19FNMR (CDCl3) δ: −61.97, −110.92.
LRMS for C24H20F4N4O2S [M+H]+ found: 505.30; calculated: 505.13.
This compound was isolated as off-white solid.
1HNMR (CDCl3): δ: 8.28 (t, 1 H, J = 8.4 Hz), 7.98 (d, 1 H, J = 8.3 Hz), 7.93 (bs, 1 H), 7.82 (dd, 1 H, J = 8.2 Hz, J = 1.6 Hz), 7.24 (dd, 1 H, J = 8.3 Hz, J = 1.6 Hz), 7.14 (dd, 1 H, J = 11.6 Hz, J = 1.5 Hz), 6.72 (m, 1 H), 3.08 (d, 3 H, J = 4.7 Hz), 2.28 (m, 2 H), 2.17 (m, 2 H), 1.81 (m, 2 H), 1.60 (m, 2 H), 1.44 (m, 2 H), 1.32 (m, 2 H).
19FNMR ( CDCl3) δ: -61.98, −110.82.
LRMS for C25H22F4N4O2S [M+H]+ found: 519.38; calculated: 519.15.
Racemic DR103 was synthesized in 70% overall yield as an off-white powder.
1HNMR (CDCl3): δ: 8.27 (t, 1 H, J = 8.4 Hz), 7.98 (d, 1 H, J = 8.3 Hz), 7.92 (bs, 1 H), 7.80 (dd, 1 H, J = 8.2 Hz, J = 1.7 Hz), 7.17 (dd, 1 H, J = 8.3 Hz, J = 1.7 Hz), 7.07 (dd, 1 H, J = 11.6 Hz, J = 1.6 Hz), 6.70 (m, 1 H), 3.08 (d, 3 H, J = 4.7 Hz), 2.27 (m, 1 H), 2.17 (m, 1 H), 1.93 (m, 1 H), 1.67 (m, 1 H), 1.62 (m, 1 H), 1.57 (m, 1 H), 1.52 (m, 2 H), 1.20 (s, 3 H), 0.95 (s, 3 H).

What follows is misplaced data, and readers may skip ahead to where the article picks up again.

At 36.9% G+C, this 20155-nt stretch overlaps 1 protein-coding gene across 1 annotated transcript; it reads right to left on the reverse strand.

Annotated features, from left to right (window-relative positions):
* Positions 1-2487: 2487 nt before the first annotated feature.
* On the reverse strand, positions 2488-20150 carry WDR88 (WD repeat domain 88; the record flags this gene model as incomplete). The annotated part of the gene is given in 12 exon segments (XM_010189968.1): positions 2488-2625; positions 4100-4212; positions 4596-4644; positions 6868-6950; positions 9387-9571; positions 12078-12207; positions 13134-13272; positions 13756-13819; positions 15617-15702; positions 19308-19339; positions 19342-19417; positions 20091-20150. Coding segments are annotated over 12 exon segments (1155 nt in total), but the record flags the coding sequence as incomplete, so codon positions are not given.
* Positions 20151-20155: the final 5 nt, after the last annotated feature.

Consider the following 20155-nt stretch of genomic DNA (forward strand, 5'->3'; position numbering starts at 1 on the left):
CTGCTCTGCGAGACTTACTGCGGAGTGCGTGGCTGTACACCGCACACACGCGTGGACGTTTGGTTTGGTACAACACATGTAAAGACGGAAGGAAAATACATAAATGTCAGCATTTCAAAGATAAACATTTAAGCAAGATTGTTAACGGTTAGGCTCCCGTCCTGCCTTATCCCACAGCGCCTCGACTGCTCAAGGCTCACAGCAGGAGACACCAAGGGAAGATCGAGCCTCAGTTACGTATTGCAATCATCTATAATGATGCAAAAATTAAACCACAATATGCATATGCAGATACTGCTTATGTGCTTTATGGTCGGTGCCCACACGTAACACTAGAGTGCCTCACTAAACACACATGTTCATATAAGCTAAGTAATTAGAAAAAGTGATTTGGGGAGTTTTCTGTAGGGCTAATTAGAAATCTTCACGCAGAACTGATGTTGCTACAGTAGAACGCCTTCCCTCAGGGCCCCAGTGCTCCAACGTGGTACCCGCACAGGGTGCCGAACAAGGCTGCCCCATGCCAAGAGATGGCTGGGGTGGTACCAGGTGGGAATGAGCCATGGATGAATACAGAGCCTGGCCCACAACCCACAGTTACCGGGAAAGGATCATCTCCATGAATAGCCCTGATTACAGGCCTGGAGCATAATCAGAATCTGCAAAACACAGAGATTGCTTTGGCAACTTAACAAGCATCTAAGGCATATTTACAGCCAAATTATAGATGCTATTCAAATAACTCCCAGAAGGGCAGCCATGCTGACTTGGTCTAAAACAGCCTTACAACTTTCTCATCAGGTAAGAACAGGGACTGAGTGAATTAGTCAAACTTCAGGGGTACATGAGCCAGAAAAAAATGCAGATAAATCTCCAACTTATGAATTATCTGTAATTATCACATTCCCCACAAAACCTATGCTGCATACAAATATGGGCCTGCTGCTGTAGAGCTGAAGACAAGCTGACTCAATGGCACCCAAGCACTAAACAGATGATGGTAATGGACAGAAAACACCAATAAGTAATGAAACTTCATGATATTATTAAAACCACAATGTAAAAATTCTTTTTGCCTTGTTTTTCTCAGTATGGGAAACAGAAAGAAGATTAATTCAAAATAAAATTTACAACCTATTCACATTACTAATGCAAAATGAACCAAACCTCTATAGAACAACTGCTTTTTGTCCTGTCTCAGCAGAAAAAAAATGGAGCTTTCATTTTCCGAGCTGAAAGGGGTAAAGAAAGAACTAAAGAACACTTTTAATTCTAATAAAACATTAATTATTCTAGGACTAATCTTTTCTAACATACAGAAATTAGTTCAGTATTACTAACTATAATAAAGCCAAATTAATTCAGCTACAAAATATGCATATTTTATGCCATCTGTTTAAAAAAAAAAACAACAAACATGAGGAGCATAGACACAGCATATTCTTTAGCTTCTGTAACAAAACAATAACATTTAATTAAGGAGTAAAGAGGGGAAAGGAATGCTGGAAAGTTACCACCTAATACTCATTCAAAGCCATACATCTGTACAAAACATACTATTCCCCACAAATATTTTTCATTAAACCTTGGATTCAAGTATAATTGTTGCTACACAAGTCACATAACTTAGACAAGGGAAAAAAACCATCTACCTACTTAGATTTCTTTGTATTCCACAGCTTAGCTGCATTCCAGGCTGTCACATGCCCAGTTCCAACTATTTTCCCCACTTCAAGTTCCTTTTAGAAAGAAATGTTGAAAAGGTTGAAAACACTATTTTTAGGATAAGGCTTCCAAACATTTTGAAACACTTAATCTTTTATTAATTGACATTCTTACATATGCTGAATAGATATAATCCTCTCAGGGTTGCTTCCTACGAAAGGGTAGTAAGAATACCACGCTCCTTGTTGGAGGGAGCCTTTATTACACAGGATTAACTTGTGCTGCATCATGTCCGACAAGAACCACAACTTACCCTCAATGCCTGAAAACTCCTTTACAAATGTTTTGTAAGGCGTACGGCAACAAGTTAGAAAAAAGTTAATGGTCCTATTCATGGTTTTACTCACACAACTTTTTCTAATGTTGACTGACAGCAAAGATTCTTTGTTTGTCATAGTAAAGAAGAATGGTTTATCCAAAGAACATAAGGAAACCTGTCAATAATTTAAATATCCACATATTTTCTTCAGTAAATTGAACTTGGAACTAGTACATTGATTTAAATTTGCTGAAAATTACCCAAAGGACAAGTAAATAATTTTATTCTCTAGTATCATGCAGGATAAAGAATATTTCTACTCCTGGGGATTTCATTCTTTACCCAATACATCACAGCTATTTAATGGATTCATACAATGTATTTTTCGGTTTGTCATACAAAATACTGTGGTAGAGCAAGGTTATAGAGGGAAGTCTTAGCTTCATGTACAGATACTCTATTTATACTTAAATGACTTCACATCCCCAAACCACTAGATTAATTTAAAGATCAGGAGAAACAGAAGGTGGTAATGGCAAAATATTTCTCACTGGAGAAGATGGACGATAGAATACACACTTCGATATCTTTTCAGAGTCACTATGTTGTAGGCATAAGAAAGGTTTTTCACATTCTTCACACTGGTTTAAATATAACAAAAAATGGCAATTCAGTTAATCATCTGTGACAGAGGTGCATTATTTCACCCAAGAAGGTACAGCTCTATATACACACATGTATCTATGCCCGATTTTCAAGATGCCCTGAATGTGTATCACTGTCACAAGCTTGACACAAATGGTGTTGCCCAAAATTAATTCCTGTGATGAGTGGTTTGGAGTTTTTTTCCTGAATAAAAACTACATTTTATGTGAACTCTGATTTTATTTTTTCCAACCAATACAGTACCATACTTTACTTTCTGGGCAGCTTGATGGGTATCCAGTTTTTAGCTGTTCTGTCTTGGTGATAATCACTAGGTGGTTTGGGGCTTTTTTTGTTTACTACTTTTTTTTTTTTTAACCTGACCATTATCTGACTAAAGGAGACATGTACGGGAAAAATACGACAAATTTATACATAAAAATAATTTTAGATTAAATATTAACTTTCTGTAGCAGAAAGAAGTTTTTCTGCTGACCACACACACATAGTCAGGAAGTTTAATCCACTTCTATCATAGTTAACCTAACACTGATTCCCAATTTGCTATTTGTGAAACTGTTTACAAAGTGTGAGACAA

19FNMR (CDCl3) δ: -61.98, −110.89.
LRMS for C26H24F4N4O2S [M+H]+ found: 533.33; calculated: 533.17.
It was isolated as an off-white powder.
1HNMR (CDCl3): δ: 8.30 (t, 1 H, J = 8.4 Hz), 7.98 (d, 1 H, J = 8.3 Hz), 7.93 (bs, 1 H), 7.82 (dd, 1 H, J = 8.2 Hz, J = 1.6 Hz), 7.22 (dd, 1 H, J = 8.3 Hz, J = 1.6 Hz), 7.11 (dd, 1 H, J = 11.6 Hz, J = 1.5 Hz), 6.72 (m, 1 H), 3.08 (d, 3 H, J = 4.7 Hz), 2.04 (m, 2 H), 1.93 (m, 4 H), 1.37 (m, 2 H), 0.99 (s, 3 H), 0.73 (s, 3 H).
19FNMR (CDCl3) δ: −61.98, −110.75.
LRMS for C26H24F4N4O2S [M+H]+ found: 533.33; calculated: 533.17.
This compound was isolated as a beige foam.
1HNMR (CDCl3): δ: 8.21 (t, 1 H, J = 8.4 Hz), 7.90 (d, 1 H, J = 8.3 Hz), 7.85 (bs, 1 H), 7.73 (dd, 1 H, J = 8.2 Hz, J = 1.2 Hz), 7.12 (dd, 1 H, J = 8.3 Hz, J = 1.2 Hz), 7.02 (dd, 1 H, J = 11.6 Hz, J = 1.2 Hz), 6.64 (m, 1 H), 3.01 (d, 3 H, J = 4.7 Hz), 1.94 (d, 2 H, J = 14.4 Hz), 1.62 (d, 2 H, J = 14.4 Hz), 1.50 (s, 2 H), 1.17 (s, 6 H), 0.83 (s, 6 H).
19FNMR ( CDCl3) δ: -61.98, −110.89.
LRMS for C26H24F4N4O2S [M+H]+ found: 561.29; calculated: 561.20.
This compound was isolated as an off-white foam.
1HNMR (CDCl3): δ: 9.06 (d, 1 H, J = 1.9 Hz), 8.33 (d, 1 H, J = 1.9 Hz), 8.29 (t, 1 H, J = 8.4 Hz), 7.18 (dd, 1 H, J = 8.4 Hz, J = 1.6 Hz), 7.07 (dd, 1 H, J = 11.5 Hz, J = 1.5 Hz), 6.71 (m, 1 H), 3.08 (d, 3 H, J = 4.7 Hz), 2.30 (m, 1 H), 2.18 (m, 1 H), 1.94 (m, 1 H), 1.72 (m, 1 H), 1.63 (m, 1 H), 1.57 (m, 1 H), 1.52 (m, 2 H), 1.20 (s, 3 H), 0.94 (s, 3 H).